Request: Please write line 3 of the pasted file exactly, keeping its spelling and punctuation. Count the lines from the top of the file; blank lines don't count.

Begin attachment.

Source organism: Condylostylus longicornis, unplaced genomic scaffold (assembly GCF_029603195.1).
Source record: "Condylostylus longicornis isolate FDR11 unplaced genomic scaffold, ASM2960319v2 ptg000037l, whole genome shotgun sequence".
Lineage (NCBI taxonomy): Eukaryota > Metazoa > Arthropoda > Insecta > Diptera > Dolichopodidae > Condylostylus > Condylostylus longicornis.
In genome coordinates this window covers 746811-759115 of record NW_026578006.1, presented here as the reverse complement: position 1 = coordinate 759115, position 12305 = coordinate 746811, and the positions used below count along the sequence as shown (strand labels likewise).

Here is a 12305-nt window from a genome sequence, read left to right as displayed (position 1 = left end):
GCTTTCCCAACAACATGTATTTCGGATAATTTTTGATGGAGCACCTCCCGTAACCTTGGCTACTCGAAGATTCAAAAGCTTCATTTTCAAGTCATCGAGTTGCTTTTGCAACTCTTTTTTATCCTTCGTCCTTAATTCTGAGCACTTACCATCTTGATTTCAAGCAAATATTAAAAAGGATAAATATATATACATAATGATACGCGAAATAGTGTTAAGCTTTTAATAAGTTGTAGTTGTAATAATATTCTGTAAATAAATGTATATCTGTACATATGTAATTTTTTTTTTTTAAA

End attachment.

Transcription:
Lineage (NCBI taxonomy): Eukaryota > Metazoa > Arthropoda > Insecta > Diptera > Dolichopodidae > Condylostylus > Condylostylus longicornis.